Small town, Alaska style: An unplanned bonus day in Sitka

This image has an empty alt attribute; its file name is sitka-parade1-july4.jpg
Sitka’s Fourth of July parade followed Lincoln Street, with the Russian Orthodox cathedral as a backdrop.
This image has an empty alt attribute; its file name is img_7955.jpg

WOOPS, HERE WE ARE, still in Sitka. Because Barbara M. was feeling punky yesterday, with a sore throat and mild cold symptoms (do-it-yourself COVID test: negative), we’ve decided to stay a fifth night in Sitka. I’m taking the opportunity to post once more to the blog, shop for more socks (less need for laundromats!) and find a thrift shop with cheap DVDs (we’ve run low on evening entertainment). Back to the wild seas tomorrow, heading south to Baranof Warm Springs, Red Bluff Bay and beyond.

In the marina here we met a friendly Canadian couple off a boat named Tsonokwa, meaning “wild woman of the woods” in West Coast native legends. (Parents with naughty offspring threaten them with Tsonokwa, an ogress who steals children and carries them home in her basket to eat.) The two boaters are both wildlife biologists who live in Whitehorse, Yukon Territory. With their two young teen children (who better behave, on that boat), each summer they explore more of Alaska’s waters from their boat, moored in Skagway. They hope to reach Puget Sound someday. This is the second port where we’ve encountered them, one of the serendipitous treats of a cruising summer.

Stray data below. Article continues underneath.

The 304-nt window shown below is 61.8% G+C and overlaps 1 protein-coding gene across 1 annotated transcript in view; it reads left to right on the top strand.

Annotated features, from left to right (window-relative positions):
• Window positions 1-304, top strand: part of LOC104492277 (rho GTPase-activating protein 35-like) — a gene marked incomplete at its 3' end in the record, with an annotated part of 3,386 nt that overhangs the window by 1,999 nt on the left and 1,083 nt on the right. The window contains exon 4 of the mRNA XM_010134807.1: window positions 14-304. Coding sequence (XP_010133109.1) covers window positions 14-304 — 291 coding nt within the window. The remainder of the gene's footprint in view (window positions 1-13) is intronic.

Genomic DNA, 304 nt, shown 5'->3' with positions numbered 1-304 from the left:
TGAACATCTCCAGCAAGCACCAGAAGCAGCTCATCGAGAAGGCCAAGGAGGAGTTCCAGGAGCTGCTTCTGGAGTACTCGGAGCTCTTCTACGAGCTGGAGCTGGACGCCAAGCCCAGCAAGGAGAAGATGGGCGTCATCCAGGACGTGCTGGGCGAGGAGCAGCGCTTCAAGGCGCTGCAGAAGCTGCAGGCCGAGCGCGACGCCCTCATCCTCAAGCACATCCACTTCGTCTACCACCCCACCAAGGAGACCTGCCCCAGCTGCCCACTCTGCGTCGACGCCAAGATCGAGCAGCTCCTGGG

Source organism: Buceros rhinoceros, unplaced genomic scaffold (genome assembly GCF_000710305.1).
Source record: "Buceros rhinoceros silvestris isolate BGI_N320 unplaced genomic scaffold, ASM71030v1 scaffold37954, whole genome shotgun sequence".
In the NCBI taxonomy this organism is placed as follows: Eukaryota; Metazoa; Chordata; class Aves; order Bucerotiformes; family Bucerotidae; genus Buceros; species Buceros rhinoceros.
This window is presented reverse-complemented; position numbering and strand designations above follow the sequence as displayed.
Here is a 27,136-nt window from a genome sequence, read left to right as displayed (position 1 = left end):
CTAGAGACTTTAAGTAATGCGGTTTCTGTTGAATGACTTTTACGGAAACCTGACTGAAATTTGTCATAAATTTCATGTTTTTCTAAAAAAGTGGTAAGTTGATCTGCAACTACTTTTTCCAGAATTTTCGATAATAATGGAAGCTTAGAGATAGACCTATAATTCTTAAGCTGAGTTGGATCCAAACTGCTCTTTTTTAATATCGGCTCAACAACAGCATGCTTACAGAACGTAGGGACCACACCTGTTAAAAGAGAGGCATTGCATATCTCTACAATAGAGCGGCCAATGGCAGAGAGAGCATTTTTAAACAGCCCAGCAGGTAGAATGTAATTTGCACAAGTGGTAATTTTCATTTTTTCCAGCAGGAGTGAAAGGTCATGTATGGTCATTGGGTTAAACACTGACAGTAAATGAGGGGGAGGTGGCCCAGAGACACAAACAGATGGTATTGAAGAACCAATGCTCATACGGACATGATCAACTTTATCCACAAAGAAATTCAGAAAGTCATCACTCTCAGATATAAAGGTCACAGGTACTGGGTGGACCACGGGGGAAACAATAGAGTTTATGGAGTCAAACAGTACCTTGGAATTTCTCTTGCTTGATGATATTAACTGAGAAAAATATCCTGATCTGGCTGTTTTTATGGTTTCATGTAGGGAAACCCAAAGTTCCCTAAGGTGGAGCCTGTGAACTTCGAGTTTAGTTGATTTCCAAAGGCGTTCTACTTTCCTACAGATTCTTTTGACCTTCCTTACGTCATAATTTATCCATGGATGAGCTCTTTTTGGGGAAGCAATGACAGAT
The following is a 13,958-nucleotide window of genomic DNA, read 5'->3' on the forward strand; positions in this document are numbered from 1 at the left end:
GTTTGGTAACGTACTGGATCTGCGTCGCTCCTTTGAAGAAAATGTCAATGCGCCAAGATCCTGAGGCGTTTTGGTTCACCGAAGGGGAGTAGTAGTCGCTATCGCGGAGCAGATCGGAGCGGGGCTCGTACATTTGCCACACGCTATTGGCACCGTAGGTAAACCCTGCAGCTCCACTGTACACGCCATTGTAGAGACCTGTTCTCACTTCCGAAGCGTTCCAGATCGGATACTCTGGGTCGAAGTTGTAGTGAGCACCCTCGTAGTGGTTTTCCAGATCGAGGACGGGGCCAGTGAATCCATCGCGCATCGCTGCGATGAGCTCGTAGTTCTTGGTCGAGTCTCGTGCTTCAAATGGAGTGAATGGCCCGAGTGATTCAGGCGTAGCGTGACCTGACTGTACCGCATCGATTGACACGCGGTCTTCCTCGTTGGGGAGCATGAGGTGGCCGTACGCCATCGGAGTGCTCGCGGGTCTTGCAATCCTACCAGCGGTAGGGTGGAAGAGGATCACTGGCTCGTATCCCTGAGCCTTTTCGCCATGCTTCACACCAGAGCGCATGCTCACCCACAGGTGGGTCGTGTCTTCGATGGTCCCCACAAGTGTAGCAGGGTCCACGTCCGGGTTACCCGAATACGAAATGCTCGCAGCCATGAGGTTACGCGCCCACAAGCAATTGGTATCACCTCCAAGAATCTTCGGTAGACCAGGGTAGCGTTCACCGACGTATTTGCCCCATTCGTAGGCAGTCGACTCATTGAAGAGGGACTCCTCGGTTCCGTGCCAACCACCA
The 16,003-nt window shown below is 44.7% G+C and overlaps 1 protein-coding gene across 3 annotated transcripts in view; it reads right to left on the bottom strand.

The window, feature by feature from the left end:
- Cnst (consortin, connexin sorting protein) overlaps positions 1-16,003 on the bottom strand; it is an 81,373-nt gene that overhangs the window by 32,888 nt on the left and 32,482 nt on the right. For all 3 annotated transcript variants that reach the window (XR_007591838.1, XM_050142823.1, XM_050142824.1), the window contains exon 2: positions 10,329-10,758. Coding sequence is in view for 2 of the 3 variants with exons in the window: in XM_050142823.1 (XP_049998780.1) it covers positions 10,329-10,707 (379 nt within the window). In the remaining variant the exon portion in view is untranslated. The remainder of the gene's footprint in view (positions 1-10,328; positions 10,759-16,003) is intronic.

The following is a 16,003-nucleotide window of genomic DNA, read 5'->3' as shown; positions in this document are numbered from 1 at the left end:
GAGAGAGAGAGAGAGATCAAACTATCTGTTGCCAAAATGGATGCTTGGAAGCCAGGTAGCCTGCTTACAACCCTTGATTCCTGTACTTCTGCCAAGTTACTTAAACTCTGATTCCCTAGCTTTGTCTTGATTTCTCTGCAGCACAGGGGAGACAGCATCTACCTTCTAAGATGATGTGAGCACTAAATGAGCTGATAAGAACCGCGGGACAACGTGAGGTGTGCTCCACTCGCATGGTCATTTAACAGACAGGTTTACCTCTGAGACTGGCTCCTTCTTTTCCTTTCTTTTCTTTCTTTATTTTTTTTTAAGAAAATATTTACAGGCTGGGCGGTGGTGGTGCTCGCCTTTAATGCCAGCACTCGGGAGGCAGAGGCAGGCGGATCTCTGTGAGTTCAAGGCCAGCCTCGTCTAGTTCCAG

Meanwhile, here’s an update on our holiday.

This image has an empty alt attribute; its file name is sitka-apt-house-july4.jpg
A charming old Sitka apartment house, with multiple entry doors and a wooden sidewalk out front.

Monday, July 4

Three good things:

Another sweet example of historical Sitka housing.

(1) Found a good laundromat and toddled back to the boat with a pillowcase full of the freshly washed and tumble dried. On this Independence Day, what celebrates America more than a tidy little business where you can get $10 worth of quarters from a change machine and improve your lot in life with 10 days worth of freshly laundered underwear and socks?

(2) Along with hundreds of others, I watched Sitka’s Fourth of July parade on Lincoln Street, with the Russian cathedral as a backdrop for the marching Coast Guard men and women (and an exciting Coastie rescue-chopper flyover — two at once! — that threatened to take out the three-beam cross atop the church). Also parading were the local offroad-vehicle club, the Forest Service’s Smoky Bear and Woodsy Owl, the local fire brigade and more. While most parade participants tossed candy to the kids, two local supermarkets gave away bananas. Bananas were everywhere!

This image has an empty alt attribute; its file name is sitka-parade2-july4.jpg
“God. Apple Pie. Trucks.” For some in Sitka’s parade, that’s what Alaska is all about.

(3) Climbed a long, curving flight of steps to Castle Hill, the highest point in downtown Sitka. The hill was at one time an island at high tide before tidelands were filled in. In the late 1700s and early 1800s, this was a Tlingit stronghold, seized by the Russians after an 1804 battle. The Russians built a small castle there for Alexander Baranov, head of the Russian American Company and functional governor of Russian Alaska. This was where the Russians formally ceded ownership of Alaska to the United States for $7 million in 1867, and where the 49-star American flag was first raised when Alaska became a state in 1959. Now empty of structures, Castle Hill on this sunny and warm Fourth of July offered me sweeping views and an intriguing history lesson.

High hopes for smooth sailing. See you soon.

This image has an empty alt attribute; its file name is baranof-castle-site-sitka-july4.jpg
Sitka’s Castle Hill, where the Russians handed over ownership of Alaska to the United States in 1867. Of course, the Tlingit and other native Alaskan tribes question whether their ancestral home was the Russians’ to sell.
This image has an empty alt attribute; its file name is anchor-jpg.jpg